Cancellations and closures are the new normal. You can’t go out to eat or drink. You can’t go to the ball game or hear a favorite musician play live. You can’t bowl, play soccer, go to the museum or visit the library. And on and on and on. You don’t need me to tell you what you cannot do.

Happily, there is at least one thing you can do. And it’s not a pathetic substitute for real, actual fun. It is real, actual fun. And while you’re doing it, the house will smell nice. And when you’re finished, you will get a meal out of it, or maybe a cake. That’s right —  you can cook.

Today, we bring you two Maine recipes that we hope will get you excited, joyful, about the unexpected gift of time in your kitchen. The first is from the legendary Marjorie Standish, who wrote cooking columns for this newspaper for almost 30 years, beginning in 1948. The second comes from York-based gourmet food producer Stonewall Kitchen.

A word about the Standish recipe, before I head into my own kitchen to make dinner. It calls for yellow turnips. Maybe Standish meant rutabagas, as they often go by that name. Either would work here. Before you dismiss these unappreciated vegetables out of hand, consider this: Despite all the shortages at the market, I’m betting you will have no trouble getting hold of a rutabaga. Also, like most root vegetables, it has a long shelf life, which may prove handy in this crisis. Best, it tastes sweet and earthy and is a lovely golden color.

That’s my ordinary-times sales pitch for the rutabaga but these aren’t ordinary times. So here’s something else: For the foreseeable future, most new adventures and new experiences are on hold. But coronavirus or no, you can still have any number of new adventures — of both the tasting and the cooking sort — in your own kitchen.

Fluffy Yellow Turnip


Adapted from “Cooking Down East: Favorite Maine Recipes” from Marjorie Standish. I doubled the butter, and added more onion than the original recipe called for. I also nixed the white sugar and suggest you use honey or maple syrup instead.

1 large rutabaga (or several yellow turnips)
4 tablespoons butter
1/3 cup chopped onion
1 tablespoon honey or maple syrup
1 teaspoon salt
Dash of black pepper
2 eggs, whites and yolks separated

Preheat oven to 375 degrees F. Grease a small to medium baking dish.

Peel the rutabaga. Chop into 1/2-inch pieces. Cook in boiling water until tender, about 20 minutes. Drain and mash. You should have about 3 cups.

Melt the butter in a small saute pan and cook the onion until it’s a delicate brown. While it is cooking, beat the egg yolks lightly and whip the egg whites until stiff.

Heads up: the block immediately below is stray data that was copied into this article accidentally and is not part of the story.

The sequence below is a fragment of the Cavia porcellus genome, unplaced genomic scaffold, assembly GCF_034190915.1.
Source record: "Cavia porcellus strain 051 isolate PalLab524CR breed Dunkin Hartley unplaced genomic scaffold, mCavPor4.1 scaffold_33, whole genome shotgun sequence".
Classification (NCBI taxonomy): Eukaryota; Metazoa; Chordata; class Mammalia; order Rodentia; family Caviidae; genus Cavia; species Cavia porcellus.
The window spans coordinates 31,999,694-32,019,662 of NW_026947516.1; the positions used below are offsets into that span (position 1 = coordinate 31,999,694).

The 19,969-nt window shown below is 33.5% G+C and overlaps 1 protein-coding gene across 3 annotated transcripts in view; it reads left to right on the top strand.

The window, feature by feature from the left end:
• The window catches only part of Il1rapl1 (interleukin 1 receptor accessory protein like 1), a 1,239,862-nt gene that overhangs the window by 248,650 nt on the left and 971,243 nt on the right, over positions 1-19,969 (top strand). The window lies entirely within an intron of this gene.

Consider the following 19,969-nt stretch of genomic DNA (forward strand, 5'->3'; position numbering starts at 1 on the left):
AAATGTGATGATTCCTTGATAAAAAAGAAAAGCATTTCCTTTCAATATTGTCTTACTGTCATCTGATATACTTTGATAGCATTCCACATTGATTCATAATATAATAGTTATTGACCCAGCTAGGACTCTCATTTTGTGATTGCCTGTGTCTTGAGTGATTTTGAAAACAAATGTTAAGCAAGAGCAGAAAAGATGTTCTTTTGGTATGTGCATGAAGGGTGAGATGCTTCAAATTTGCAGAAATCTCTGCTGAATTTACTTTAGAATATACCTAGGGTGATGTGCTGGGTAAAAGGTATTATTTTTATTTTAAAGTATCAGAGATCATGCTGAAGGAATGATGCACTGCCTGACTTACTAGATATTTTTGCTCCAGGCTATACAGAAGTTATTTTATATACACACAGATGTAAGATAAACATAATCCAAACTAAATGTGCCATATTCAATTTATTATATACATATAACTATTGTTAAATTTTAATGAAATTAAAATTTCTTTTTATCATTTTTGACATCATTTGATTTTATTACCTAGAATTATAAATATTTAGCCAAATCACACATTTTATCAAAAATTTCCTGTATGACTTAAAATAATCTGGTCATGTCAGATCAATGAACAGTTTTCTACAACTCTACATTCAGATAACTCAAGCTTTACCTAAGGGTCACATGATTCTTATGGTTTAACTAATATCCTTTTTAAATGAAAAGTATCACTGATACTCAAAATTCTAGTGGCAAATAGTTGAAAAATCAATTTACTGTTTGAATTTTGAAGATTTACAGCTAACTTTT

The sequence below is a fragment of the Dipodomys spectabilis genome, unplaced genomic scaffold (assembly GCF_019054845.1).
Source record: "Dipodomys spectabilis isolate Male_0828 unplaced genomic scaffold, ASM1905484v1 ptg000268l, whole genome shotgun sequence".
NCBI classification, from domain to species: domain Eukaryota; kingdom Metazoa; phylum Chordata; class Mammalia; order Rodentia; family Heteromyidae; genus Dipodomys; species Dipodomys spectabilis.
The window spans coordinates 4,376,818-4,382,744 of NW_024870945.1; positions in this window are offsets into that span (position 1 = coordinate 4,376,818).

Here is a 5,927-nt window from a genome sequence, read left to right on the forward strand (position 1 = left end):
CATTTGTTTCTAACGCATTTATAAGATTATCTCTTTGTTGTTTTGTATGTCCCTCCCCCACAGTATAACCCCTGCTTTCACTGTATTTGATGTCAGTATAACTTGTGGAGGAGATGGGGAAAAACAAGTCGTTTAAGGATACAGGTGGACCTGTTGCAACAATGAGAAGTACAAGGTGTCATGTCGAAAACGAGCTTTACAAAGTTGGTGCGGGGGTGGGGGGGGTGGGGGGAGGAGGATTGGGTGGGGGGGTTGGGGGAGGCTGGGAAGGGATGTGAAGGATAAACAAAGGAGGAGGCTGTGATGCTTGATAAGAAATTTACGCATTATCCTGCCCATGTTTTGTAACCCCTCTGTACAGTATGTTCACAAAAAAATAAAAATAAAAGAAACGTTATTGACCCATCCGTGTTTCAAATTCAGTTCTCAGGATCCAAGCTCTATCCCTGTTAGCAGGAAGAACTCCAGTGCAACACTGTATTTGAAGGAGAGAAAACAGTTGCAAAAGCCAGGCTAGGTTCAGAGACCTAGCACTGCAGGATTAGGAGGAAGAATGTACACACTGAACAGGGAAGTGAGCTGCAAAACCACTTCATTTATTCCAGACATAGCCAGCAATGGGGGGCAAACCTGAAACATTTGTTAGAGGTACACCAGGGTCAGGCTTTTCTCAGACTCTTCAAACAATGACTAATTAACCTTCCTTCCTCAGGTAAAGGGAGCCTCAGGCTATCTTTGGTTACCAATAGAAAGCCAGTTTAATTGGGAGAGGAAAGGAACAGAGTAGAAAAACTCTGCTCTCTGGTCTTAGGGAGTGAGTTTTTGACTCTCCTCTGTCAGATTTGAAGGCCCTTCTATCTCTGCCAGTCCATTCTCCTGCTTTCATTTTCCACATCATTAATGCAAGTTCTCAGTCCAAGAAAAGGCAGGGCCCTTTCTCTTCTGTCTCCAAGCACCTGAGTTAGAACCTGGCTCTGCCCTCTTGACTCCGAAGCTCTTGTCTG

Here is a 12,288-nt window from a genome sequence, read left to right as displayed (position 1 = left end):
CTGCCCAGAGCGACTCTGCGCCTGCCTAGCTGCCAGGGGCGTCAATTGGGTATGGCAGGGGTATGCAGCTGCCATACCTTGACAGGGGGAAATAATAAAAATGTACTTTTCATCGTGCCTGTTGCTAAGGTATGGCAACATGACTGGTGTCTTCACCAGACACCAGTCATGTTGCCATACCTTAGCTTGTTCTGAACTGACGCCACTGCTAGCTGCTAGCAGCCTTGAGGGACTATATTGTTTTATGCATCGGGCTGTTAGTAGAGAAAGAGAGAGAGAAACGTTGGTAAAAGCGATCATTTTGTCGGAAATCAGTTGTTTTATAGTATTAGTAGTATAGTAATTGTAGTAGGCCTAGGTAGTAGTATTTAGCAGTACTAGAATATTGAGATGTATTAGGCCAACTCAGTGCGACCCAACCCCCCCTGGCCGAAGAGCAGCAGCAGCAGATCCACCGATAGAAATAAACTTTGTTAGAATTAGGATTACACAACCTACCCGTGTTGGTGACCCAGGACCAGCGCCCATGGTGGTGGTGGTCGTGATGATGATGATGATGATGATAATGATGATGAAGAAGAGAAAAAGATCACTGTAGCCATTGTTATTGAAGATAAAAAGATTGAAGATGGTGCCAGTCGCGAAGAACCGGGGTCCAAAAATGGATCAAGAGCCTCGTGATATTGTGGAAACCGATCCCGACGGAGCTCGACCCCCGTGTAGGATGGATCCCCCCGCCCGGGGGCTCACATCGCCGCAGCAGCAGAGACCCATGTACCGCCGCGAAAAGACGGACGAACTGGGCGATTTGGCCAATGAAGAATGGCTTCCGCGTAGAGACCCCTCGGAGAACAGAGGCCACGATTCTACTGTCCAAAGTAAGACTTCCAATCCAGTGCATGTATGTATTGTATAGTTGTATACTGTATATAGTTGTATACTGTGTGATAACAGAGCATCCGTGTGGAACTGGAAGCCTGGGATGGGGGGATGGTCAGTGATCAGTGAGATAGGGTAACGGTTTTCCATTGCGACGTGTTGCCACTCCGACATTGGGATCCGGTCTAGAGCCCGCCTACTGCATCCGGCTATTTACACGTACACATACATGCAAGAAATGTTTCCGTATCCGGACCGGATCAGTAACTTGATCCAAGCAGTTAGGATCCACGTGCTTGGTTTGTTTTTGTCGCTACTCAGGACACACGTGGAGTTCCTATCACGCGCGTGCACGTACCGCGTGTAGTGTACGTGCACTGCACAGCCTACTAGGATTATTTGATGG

Add the yolks to the mashed turnips. Season with the sweetener, salt and pepper. Add the onions to the vegetable mixture, then told in the stiffly beaten egg whites. Turn the mixture into a greased baking dish. Bake uncovered for about 1 hour. Serve warm.


Portuguese Roasted Clams with Chorizo, Tomatoes, and Onions

Recipe from “Stonewall Kitchen Harvest: Celebrating the Bounty of the Seasons” by Jim Stott, Jonathan King, and Kathy Gunst. The recipe calls for fresh tomatoes. It’s not tomato season. Also, have you been hoarding? I haven’t seen canned tomatoes at the market for at least a week; perhaps you’ve got them all. A 14-ounce can of chopped tomatoes should work fine here.

1 tablespoon olive oil
1/2 pound chorizo, linguica or fairly spicy Italian sausage, cut into 1/2-inch thick pieces
1 large onion, thinly sliced
Dash of cayenne or hot pepper sauce
24 littleneck clams, 16 cherrystone clams, or 2 pounds debearded mussels
2 cups chopped tomatoes (or one 14-ounce can)
4 garlic cloves, chopped
1/2 cup coarsely chopped parsley or basil
1 cup dry white wine

Preheat the oven to 450 degrees F.

In a large, oven-proof skillet or shallow casserole, heat the oil over medium heat. Add the sausage slices and onion and cook for about 5 minutes, until golden brown. (Reduce the heat to low if the sausage begins to burn.) Add the cayenne or hot pepper sauce and stir well.

Remove the skillet from the heat and carefully pour off any excess oil from the bottom of the pan. Arrange the clams on top of the sausage and onions. Scatter the tomato, garlic, and basil on top of the clams and add the wine. Roast, uncovered, for 8 minutes. Remove from oven, stir well, and roast another 5 to 15 minutes, or until the clams just open. (Don’t wait until the clam shells are wide open. As soon as they open enough for you to see the clams, it’s time to remove them from the oven or the clams will overcook and become tough.) Serve immediately.

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